Food culture is huge in Japan. Visitors are frequently overwhelmed by the myriad food options found throughout the country. It’s an exciting prospect to try as much of it as you can, but Japan isn’t an inexpensive country, and eating out for every meal can put a dent in your wallet.
So what’s a traveling gourmand to do? Hit the streets! Street food in Japan is everywhere, and it’s a delicious yet inexpensive way to sample much of what the Land of the Rising Sun has to offer. Food Blogger Rory Brown lists his top ten Japanese street foods.
This is Japanese by way of France. Crepes are some of the most popular street foods in Japan. They’re crispier than their French cousins and come stuffed with Japanese ingredients for a decidedly unique riff on the classic.
This is a common dessert item in Japan, though, in recent years, you can find wonderful savory versions. Sweetened dough is cooked in a waffle iron-type press, with a variety of fillings inside, including fruits, azuki bean paste, custards, savory vegetables, curried meats, and more.
Glutinous rice flour and water are combined into round dumplings that are grilled on skewers and served with a range of delicious sauces and pastes. These flavors, paired with the crunchy yet soft dumplings, are a must-try.
Depending on the vendor, these skewered and grilled chicken treats can be a bit adventurous, but the endeavor is deliciously rewarding. Though commonly grilled chicken thigh, these savory-sauced skewers can also include chicken livers, small intestines, and cartilage.
As odd as it sounds, these might be the most exciting boiled eggs you’re ever likely to eat. Simmered in a natural hot spring, they’re cooked slowly, which gives them a rich, custard-like consistency. Served with dashi and soy sauce, they’re a treat to eat.
This is another old standard done with a Japanese flair. Corn on the cob is skewered, coated in miso, grilled, and then served with butter and soy sauce. The preparation gives the corn a lovely smokiness and an extra pop of sweet.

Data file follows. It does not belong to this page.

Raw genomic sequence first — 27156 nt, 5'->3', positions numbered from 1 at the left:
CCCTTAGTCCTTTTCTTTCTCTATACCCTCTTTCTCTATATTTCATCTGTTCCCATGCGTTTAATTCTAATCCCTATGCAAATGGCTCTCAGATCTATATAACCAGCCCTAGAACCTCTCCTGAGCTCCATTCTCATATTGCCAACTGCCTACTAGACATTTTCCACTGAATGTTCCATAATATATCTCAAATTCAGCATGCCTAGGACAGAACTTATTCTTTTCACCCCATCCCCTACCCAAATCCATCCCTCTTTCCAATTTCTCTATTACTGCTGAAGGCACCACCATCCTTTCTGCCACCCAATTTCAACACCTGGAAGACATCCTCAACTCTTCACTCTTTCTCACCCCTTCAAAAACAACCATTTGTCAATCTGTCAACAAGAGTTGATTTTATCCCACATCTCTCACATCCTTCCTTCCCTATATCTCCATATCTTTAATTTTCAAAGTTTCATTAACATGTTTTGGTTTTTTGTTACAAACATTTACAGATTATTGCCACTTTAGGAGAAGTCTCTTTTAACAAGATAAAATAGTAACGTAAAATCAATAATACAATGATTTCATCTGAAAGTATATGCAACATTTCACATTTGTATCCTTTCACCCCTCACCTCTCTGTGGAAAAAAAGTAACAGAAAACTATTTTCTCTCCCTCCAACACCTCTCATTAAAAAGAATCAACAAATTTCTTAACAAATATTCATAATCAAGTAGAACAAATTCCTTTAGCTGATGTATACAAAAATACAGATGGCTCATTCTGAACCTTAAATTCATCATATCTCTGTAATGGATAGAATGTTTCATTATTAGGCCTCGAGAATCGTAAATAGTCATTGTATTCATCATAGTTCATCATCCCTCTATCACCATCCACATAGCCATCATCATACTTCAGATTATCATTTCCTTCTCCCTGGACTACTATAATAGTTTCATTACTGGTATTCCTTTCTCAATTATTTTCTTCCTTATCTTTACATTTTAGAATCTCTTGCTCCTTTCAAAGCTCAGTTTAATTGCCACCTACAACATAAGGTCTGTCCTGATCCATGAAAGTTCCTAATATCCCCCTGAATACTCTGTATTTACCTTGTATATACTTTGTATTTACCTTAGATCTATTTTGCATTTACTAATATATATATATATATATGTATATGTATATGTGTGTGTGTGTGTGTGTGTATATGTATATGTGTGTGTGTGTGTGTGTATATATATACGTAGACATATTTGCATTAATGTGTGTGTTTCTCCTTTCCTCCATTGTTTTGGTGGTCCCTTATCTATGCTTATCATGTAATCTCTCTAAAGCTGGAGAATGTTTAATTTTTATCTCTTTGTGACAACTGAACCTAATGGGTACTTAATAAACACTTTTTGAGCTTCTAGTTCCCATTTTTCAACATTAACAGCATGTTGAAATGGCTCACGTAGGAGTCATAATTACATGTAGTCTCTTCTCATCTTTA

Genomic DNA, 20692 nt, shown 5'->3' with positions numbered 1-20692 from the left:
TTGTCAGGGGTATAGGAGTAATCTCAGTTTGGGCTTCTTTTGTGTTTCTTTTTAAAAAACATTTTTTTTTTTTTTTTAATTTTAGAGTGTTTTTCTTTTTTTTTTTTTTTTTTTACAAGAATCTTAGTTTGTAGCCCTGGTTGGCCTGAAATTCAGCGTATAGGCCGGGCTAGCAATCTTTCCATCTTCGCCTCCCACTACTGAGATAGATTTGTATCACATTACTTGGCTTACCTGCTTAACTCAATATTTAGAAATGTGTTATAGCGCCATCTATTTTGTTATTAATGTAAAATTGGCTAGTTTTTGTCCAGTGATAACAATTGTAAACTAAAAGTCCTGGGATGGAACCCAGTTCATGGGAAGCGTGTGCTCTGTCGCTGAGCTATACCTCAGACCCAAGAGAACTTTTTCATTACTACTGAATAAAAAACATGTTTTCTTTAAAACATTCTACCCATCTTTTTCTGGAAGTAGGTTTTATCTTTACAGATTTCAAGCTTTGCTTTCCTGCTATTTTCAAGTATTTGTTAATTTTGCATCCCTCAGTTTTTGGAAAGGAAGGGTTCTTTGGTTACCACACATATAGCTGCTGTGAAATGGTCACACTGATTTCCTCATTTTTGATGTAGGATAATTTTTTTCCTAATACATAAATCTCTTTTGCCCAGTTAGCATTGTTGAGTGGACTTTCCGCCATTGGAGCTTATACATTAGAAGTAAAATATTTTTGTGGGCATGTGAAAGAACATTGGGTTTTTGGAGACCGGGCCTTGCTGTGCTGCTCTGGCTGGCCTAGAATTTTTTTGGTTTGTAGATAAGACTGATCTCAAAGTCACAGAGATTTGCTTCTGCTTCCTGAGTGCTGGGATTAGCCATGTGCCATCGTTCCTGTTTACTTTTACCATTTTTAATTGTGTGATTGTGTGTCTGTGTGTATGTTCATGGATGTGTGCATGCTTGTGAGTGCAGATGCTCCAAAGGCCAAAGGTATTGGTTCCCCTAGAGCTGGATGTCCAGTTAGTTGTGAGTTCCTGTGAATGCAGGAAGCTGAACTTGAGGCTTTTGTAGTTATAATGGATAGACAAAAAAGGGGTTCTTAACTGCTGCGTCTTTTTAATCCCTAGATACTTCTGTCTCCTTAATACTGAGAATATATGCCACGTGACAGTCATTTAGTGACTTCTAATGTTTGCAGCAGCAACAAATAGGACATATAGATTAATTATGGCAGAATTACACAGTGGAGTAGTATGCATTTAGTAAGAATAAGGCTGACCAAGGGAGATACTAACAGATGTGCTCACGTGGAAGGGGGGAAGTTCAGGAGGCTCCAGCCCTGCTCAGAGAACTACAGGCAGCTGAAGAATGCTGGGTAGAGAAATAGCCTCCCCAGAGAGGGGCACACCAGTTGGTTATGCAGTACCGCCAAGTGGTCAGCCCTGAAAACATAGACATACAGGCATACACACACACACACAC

Japanese Curry Rice
The Japanese are obsessed with this mild curry. It occurs for westerners as a thick, spiced gravy, and it’s a piquant delight. Served with rice and a choice of meat or vegetables, you’ll find some version on every street corner.
Yakisoba noodles are thicker, heartier versions of those found in classic ramen dishes. They’re commonly stir-fried with a selection of meats and vegetables and sauced to be distinctively spicy yet tangy.
These fried dough balls containing octopus, spring onions, pickled ginger, and tempura are extremely popular among the locals, and for a good reason. The wonderful Worcester-like sauce that accompanies them, along with fish shavings and mayo make for a strangely-delectable crunchy/gooey thrill.
Pans are a class of sweetened doughs that are breaded and fried with a variety of fillings. The Kare Pan is a favorite. It’s stuffed with the same type of Japanese curry mentioned earlier. The combination is a must-try.
About Rory Brown (Charleston, SC): After spending the first 40 years of his life in the United States, Rory Brown decided to focus on the quality of life and began living internationally. He now spends his time in Lake Como, Italy, Sydney, Australia, Charleston, South Carolina, and Kauai, Hawaii. His appreciation for simple health food that embraces local traditions of excellence has earned him credit among farm-to-table communities everywhere he goes.
Brown began his career as a technologist and has always focused on healthy lifestyle choices. His well-researched lifestyle writing has increasingly focused on living life to the fullest each day throughout the world.
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